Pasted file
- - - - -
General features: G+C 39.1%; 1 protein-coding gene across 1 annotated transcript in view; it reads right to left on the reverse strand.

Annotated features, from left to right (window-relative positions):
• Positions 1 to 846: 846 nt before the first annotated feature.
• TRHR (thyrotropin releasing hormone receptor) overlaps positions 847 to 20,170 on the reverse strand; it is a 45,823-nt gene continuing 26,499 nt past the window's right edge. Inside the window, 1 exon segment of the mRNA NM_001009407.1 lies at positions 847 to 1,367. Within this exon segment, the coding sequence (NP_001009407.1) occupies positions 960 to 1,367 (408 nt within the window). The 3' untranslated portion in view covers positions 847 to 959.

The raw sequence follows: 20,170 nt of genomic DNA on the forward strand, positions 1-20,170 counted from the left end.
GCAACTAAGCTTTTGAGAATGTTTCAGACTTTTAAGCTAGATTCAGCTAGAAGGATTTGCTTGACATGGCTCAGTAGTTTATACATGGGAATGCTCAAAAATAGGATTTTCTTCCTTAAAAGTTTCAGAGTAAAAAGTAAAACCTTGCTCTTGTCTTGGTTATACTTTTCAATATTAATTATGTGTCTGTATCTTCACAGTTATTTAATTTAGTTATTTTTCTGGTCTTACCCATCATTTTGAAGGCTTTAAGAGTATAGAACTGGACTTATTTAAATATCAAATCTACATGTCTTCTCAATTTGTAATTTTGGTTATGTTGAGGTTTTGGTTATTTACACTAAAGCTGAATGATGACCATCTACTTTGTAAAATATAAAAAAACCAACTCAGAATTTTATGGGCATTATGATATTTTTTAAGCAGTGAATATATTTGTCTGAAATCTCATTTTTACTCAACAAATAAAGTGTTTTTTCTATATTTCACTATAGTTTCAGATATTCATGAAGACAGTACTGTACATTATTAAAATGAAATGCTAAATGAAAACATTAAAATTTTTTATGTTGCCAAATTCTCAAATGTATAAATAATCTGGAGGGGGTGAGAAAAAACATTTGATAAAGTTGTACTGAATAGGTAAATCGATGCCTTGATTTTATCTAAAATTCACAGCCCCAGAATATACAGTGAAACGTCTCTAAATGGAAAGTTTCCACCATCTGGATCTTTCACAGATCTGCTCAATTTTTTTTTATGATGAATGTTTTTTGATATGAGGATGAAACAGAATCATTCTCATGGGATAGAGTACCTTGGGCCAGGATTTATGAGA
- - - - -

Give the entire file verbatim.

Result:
General features: G+C 39.1%; 1 protein-coding gene across 1 annotated transcript in view; it reads right to left on the reverse strand.

Annotated features, from left to right (window-relative positions):
• Positions 1 to 846: 846 nt before the first annotated feature.
• TRHR (thyrotropin releasing hormone receptor) overlaps positions 847 to 20,170 on the reverse strand; it is a 45,823-nt gene continuing 26,499 nt past the window's right edge. Inside the window, 1 exon segment of the mRNA NM_001009407.1 lies at positions 847 to 1,367. Within this exon segment, the coding sequence (NP_001009407.1) occupies positions 960 to 1,367 (408 nt within the window). The 3' untranslated portion in view covers positions 847 to 959.

The raw sequence follows: 20,170 nt of genomic DNA on the forward strand, positions 1-20,170 counted from the left end.
GCAACTAAGCTTTTGAGAATGTTTCAGACTTTTAAGCTAGATTCAGCTAGAAGGATTTGCTTGACATGGCTCAGTAGTTTATACATGGGAATGCTCAAAAATAGGATTTTCTTCCTTAAAAGTTTCAGAGTAAAAAGTAAAACCTTGCTCTTGTCTTGGTTATACTTTTCAATATTAATTATGTGTCTGTATCTTCACAGTTATTTAATTTAGTTATTTTTCTGGTCTTACCCATCATTTTGAAGGCTTTAAGAGTATAGAACTGGACTTATTTAAATATCAAATCTACATGTCTTCTCAATTTGTAATTTTGGTTATGTTGAGGTTTTGGTTATTTACACTAAAGCTGAATGATGACCATCTACTTTGTAAAATATAAAAAAACCAACTCAGAATTTTATGGGCATTATGATATTTTTTAAGCAGTGAATATATTTGTCTGAAATCTCATTTTTACTCAACAAATAAAGTGTTTTTTCTATATTTCACTATAGTTTCAGATATTCATGAAGACAGTACTGTACATTATTAAAATGAAATGCTAAATGAAAACATTAAAATTTTTTATGTTGCCAAATTCTCAAATGTATAAATAATCTGGAGGGGGTGAGAAAAAACATTTGATAAAGTTGTACTGAATAGGTAAATCGATGCCTTGATTTTATCTAAAATTCACAGCCCCAGAATATACAGTGAAACGTCTCTAAATGGAAAGTTTCCACCATCTGGATCTTTCACAGATCTGCTCAATTTTTTTTTATGATGAATGTTTTTTGATATGAGGATGAAACAGAATCATTCTCATGGGATAGAGTACCTTGGGCCAGGATTTATGAGA